Researchers at the Fraunhofer Institute for Solar Energy Systems (ISE), based in Freiburg, Germany, have found ways to increase the COP and capacity of a low-charge propane (R290) heat pump, as part of a multi-stakeholder project.
Lena Schnabel, Head of the Department of Heating and Cooling Technology at Fraunhofer ISE, shared the latest results from the project – called “LC150 Development of a Refrigerant-reduced Heat Pump Module with Propane” – at the 14th Gustav Lorentzen Conference, held on December 9, 2020, in Kyoto, Japan, and accessible online.
The aim of the project is to develop an R290 heat pump with a charge of only 150g (0.33lbs), using market-available components and reaching a heating capacity between 5kW and 10kW (1.42TR and 2.85TR). This would help accelerate the adoption of heat pumps in residential buildings, thereby cutting use of fossil fuels for heating.
The project is funded by the German Federal Ministry for Economic Affairs and Energy. It is also supported by a number of European heat pump manufacturers, including Vaillant, Kermi GmbH, Bosch Thermotechnik GmbH, Viessmann Werke Allendorf GmbH, BDR Thermea and Ait-Deutschland GmbH.
“My hope is that this project, and this network between the manufacturers, us and the component suppliers, is a way to accelerate the production and the design of heat pump modules for low-charge refrigerant cycles for heat pumps for the European market,” Schnabel said.
The project, funded through March 31, 2023, began with simulations, with results that were “quite promising,” Schnabel said.
In 2019, as part of an ongoing feasibility study, Fraunhofer ISE developed a brine-water cooling circuit that employed 150g (0.33lbs) of R290 to achieve a heating capacity of 8kW (2.3TR), a refrigerant charge reduction of 75% compared to existing systems on the market.
An R290 brine-water heat pump with 150g (0.33lbs) of refrigerant, generating 5-10kW (1.42-2.85TR) of heating capacity, corresponds to approximately 20g/kW (0.01lbs/TR). By contrast, heat pumps on the market today employ 60-100g/kW (0.04-0.06lbs/TR).
The researchers achieved this charge reduction, she explained, by addressing the parts of the system with a high refrigerant content, such as by using asymmetric plate heat exchangers, reducing the length and diameter of pipes, and cutting the quantity of lubricant oil in cooperation with the compressor manufacturer.
“My hope is that this project, and this network between the manufacturers, us and the component suppliers, is a way to accelerate the production and the design of heat pump modules for low-charge refrigerant cycles for heat pumps for the European market”– Lena Schnabel.
“The combination of components and operation (compressor speed, superheat, different heat exchanger designs) gives a wide range of enhancing COP (coefficient of performance) and heating capacity within this limit of 150g,” she said.
Furthermore, the researchers found that COP can be further improved with more equalized flow distribution in heat exchangers, the insulation of components, and a well-designed configuration, Schnabel added.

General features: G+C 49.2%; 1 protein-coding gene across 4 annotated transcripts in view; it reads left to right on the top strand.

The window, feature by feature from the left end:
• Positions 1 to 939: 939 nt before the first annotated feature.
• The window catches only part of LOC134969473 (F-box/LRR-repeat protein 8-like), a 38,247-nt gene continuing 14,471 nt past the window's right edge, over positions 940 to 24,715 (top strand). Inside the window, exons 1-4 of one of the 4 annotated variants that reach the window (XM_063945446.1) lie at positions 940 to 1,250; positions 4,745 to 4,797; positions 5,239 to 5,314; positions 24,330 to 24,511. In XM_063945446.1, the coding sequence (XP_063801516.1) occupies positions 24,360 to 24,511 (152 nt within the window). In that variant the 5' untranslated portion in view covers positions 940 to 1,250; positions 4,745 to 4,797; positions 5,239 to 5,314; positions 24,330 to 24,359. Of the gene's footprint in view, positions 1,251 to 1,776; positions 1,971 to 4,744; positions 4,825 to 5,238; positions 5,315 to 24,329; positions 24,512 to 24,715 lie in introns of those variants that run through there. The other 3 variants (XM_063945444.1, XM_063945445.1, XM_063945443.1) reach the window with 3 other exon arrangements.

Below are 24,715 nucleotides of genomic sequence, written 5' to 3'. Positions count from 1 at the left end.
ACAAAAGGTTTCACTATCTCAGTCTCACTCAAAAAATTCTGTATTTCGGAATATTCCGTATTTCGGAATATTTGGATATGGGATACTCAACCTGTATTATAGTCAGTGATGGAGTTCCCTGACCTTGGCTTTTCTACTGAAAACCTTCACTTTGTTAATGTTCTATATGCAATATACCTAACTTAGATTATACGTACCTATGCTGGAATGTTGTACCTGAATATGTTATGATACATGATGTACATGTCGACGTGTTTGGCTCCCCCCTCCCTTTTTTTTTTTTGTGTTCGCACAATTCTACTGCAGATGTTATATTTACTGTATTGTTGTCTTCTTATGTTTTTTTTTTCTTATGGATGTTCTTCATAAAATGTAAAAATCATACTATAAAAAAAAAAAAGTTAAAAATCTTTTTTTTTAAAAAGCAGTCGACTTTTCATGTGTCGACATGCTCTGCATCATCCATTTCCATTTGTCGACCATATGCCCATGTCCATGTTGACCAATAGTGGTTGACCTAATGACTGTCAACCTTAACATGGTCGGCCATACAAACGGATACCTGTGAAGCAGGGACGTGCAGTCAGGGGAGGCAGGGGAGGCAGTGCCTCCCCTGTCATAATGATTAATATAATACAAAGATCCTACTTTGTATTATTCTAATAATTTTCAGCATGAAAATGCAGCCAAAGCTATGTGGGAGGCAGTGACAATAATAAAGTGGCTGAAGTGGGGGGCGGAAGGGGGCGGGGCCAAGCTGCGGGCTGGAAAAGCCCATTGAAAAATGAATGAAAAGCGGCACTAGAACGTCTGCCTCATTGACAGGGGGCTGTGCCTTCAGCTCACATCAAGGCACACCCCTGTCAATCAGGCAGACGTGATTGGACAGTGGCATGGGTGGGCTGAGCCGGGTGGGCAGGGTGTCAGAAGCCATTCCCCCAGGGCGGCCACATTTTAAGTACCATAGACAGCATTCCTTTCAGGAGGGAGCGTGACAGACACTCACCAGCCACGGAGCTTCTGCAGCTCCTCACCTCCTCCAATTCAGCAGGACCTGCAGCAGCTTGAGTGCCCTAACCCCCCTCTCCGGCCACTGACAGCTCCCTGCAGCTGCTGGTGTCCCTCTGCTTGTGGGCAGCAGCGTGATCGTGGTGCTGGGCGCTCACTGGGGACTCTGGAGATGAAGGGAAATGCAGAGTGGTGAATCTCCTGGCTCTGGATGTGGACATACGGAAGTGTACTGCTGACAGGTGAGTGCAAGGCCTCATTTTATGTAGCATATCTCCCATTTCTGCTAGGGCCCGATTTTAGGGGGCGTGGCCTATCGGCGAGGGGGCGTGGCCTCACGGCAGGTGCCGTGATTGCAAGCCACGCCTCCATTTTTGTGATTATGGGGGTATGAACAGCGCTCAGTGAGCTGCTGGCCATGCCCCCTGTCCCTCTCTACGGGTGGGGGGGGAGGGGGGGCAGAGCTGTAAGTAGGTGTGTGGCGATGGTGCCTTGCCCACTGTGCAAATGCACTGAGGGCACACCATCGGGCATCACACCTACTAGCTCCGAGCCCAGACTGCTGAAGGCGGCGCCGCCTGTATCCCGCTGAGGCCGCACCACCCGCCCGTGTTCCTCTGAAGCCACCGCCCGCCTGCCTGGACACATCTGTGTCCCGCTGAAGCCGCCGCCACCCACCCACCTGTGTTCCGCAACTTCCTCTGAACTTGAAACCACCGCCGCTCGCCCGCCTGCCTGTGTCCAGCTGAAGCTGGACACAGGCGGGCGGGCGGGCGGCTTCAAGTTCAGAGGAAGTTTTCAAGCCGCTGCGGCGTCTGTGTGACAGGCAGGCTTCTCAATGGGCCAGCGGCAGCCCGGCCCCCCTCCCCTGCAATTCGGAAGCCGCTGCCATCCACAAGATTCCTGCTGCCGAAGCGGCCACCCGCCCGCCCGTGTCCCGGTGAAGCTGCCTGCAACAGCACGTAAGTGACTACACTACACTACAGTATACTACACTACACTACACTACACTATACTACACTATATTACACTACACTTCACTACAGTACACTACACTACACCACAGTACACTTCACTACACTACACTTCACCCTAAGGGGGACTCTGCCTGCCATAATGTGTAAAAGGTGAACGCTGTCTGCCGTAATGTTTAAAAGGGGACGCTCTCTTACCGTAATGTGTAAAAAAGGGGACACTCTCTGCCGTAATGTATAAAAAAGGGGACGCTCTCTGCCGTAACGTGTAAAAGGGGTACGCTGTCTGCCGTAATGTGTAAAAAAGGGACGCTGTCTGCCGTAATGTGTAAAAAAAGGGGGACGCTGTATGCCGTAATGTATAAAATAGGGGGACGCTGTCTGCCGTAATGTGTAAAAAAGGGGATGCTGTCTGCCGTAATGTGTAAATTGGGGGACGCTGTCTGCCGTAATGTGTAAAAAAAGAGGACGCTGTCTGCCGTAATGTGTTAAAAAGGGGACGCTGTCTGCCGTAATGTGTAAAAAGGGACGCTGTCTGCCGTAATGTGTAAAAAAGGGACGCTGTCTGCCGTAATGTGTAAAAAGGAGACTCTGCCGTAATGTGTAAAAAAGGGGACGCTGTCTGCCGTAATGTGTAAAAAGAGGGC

A problem that occurred during the earlier experiments, noted Schnabel, was irregular distribution of the refrigerant in the heat exchangers, which led to higher temperature differences in the heat exchangers and also to reduced COPs.
Fraunhofer ISE followed the first experiments with another experimental evaluation. In these experiments, different configurations were used again, including two different compressors (scroll and rotary), and varied heat-exchanger design (such as the length of the condenser and the symmetry of the evaporator). There was an experimental variation of temperatures, superheat, compressor speed, refrigerant charge, and types and quantity of lubricant oil.
The researchers, said Schnabel, found that increasing the R290 charge between 150g and 250g (0.33lbs and 0.55lbs) increased the COP. The type of compressor also had an impact on the maximum COP and heating capacity: The rotary compressor shifted the COP and heating capacity to higher levels than the scroll compressor, but with a higher refrigerant charge.
The scroll compressor obtained a lower maximum COP and heating capacity than the rotary compressor, but at lower refrigerant charges.
In correcting the irregular refrigerant distribution in the earlier heat exchanger design, the researchers saw that a configuration with a short condenser could reach a higher COP and a higher heating capacity at a lower refrigerant charge, compared to one with a long condenser.
With regard to compressor speed, they discovered that a higher speed – 120Hz compared to 60Hz (7,200rpm compared to 3,600rpm) – increases the heating capacity; it decreases the COP, but not as much as it increases the heating capacity.
The project plans to continue generating design information and obtaining “stable knowledge about designing refrigerant cycles using just 150g (0.33lbs) of propane,” which can be used by the participating manufacturers, said Schnabel. This includes validating experimental results and discussing safety aspects.